<++ br                                        -- new line

   r <- atRemote $ lliftIO $ print (name ++ " calling") >> return ("Hi " ++ name)

   local . render . rawHtml $ do
                      p " returned"
                      h2 r

The program works as follows: simpleWebApp initialize the server node as well as any browser node that connects to it. It includes a listeninvocation that, in the server, watch both for requests from other nodes (as usual), but also watch for HTTP requests from Web browsers and also watch for websocket requests. Transient has his own web server, made using parallel primitives and parsing, implemented also within the transient monad.

Once an HTTP request arrives from a browser, the node send the HTML+Javascript produced by the GHCJS compiler. This code configures a transient node in the browser, that issue a webSocket connection. This connection will `trasport back and forth all the communications between server and browsers.

All of this happens within the simpleWebApp primitive.

The user program has a message first, that is displayed in a paragraph in the browser.

Then, there is an input box. It sends the content to the server each time you release one key. Each time you change the input, the server prints your name in the server console. The server returns a new message to the browser, which is printed with H2 formatting.

It is a Cloud computation in the Cloud monad as always, but this time something is rendered in the browser. render is the primitive that display HTML DOM elements. When a render statement is executed, it first deletes all content generated by this statement and all the subsequent ones, and then it redraw this branch. So an event produced by a Dynamic HTML event or by communications or whatever will redraw the sub-branch where the event happens, but it does not modify the rest of the rendering.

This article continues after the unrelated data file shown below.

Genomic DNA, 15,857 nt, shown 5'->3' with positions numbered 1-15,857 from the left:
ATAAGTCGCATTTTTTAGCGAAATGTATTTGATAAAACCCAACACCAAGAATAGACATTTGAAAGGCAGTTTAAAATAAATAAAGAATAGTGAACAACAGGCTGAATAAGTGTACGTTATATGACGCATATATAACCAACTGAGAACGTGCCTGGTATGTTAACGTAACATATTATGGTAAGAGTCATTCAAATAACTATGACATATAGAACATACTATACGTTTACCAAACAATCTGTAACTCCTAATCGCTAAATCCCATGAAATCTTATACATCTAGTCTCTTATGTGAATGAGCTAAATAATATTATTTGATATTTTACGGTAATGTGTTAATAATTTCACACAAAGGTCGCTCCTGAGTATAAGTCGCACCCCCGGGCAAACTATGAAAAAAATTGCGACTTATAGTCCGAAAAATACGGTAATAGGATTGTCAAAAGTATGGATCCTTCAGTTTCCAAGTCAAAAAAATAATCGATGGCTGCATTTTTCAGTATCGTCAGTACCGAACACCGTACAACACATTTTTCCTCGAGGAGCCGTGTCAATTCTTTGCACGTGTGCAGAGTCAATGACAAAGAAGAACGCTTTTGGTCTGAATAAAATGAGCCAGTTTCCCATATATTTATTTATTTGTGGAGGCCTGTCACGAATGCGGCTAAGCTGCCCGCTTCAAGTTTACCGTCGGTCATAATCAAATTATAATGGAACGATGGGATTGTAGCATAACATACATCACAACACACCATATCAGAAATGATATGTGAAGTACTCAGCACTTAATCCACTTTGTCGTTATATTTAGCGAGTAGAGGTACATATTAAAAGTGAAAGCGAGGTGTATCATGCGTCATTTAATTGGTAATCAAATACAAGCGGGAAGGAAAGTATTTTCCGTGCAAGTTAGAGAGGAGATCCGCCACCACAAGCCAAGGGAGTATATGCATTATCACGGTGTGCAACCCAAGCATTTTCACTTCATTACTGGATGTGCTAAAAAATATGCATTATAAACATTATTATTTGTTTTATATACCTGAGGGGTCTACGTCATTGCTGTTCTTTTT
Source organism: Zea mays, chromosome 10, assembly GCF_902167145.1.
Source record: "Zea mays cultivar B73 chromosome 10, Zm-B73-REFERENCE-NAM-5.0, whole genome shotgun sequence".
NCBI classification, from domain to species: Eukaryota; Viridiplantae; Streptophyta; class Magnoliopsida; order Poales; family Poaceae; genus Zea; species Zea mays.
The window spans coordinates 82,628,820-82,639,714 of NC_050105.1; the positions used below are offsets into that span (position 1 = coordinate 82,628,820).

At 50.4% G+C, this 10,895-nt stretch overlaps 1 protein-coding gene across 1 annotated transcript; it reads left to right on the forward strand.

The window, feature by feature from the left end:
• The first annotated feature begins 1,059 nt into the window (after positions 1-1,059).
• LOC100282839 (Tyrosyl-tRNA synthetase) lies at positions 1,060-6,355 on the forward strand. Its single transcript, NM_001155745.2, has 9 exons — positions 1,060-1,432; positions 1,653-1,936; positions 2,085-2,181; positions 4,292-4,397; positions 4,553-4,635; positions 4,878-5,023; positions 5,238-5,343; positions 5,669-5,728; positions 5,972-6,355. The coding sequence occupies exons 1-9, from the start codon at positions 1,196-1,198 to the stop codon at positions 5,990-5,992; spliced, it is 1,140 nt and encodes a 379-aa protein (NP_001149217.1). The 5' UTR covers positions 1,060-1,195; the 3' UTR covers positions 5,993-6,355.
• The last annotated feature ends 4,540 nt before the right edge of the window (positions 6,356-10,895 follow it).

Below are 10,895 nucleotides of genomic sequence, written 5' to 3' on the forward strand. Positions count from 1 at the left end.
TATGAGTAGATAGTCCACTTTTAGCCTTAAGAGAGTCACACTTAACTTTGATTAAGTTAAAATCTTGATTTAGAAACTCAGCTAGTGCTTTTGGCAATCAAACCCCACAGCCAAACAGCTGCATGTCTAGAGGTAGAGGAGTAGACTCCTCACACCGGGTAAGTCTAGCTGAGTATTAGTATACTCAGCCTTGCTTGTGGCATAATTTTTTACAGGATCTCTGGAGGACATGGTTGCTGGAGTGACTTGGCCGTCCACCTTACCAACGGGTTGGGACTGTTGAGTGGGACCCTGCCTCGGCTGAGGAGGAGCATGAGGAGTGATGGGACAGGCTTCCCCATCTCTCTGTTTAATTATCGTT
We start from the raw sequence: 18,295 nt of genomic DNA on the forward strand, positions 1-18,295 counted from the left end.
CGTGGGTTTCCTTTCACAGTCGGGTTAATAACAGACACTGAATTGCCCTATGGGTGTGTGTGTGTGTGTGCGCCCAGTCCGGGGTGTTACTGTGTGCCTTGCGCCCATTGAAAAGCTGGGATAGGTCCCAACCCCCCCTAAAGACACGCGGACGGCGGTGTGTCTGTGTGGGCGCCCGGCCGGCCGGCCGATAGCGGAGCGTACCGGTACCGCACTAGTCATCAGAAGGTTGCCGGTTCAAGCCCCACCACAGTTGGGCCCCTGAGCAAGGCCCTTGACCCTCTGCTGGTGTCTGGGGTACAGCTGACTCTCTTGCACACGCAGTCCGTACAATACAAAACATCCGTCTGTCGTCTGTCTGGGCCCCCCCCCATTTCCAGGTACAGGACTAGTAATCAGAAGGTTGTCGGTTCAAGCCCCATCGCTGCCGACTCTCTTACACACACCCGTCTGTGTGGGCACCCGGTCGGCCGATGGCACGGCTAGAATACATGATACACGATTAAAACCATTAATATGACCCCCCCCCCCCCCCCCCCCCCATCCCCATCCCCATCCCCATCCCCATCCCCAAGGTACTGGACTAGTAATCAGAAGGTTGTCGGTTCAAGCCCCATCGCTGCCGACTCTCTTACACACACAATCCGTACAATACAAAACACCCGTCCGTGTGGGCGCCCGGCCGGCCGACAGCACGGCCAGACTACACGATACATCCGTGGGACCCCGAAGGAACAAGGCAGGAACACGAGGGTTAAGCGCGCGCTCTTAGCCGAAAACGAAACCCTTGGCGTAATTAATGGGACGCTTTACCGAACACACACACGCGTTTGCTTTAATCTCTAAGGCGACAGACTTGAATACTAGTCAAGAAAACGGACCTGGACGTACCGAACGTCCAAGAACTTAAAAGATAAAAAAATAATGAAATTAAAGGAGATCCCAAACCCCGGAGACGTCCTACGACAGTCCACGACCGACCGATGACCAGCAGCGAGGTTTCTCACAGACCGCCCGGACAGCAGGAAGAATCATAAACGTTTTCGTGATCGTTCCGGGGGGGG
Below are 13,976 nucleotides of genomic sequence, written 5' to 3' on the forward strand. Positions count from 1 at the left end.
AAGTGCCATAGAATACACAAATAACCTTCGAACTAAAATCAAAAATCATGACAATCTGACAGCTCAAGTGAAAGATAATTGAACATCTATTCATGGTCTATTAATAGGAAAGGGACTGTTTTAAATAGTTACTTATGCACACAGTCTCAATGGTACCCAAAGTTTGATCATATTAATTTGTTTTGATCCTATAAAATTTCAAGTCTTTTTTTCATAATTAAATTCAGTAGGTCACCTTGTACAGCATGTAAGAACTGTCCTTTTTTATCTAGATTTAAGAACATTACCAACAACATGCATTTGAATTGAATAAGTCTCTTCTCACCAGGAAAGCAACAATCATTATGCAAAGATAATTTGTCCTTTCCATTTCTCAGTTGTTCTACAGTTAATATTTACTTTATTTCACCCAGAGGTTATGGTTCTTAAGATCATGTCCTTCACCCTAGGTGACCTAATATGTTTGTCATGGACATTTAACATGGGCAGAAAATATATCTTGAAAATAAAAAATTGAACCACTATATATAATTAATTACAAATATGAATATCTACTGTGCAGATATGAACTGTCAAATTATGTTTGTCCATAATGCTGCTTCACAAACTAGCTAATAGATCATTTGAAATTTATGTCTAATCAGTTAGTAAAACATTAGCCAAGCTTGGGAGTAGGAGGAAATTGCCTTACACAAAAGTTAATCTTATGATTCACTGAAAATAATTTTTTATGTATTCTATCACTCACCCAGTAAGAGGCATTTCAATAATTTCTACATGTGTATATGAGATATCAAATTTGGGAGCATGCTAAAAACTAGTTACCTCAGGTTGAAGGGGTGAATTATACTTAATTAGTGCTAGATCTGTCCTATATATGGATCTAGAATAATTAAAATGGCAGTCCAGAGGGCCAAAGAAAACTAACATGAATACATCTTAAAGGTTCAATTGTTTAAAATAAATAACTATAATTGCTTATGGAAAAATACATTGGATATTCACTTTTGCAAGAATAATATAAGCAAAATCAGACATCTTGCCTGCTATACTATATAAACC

In this case, the atRemote return a new result, so render delete the previous one and display it.

As ever, the good news is that this snippet, that runs code in the browser and the server, can be combined with any other. To see this and other two examples together, look at the webapp example.

atRemote is the one defined above in the paragraph about cloud computing. The communication browser-server uses the cloud primitives. This time webSockets are used instead of sockets. As a consequence, only the browser can initiate the communication, but once this is done with simpleWebApp, the server or the browser can control the execution. All depends on which nodes has the control, and this is established with teleport. See the previous section.

Initially the control is for the browser as in the case of the above program. But this schema:

   teleport     -- transfer control to the server
   -- control is now in the server
   r <- atRemote  $ something        -- something is executed in the browser
   -- back running in the server again  

Is the schema for having programs controlled by the server, instead of the browser.

Since atRemote is like a sandwich of teleports with some Transient computation to do in the middle, that can return zero, one or more than one result. In the latter case we have remote streaming. this can be used to do implicit websocket streaming.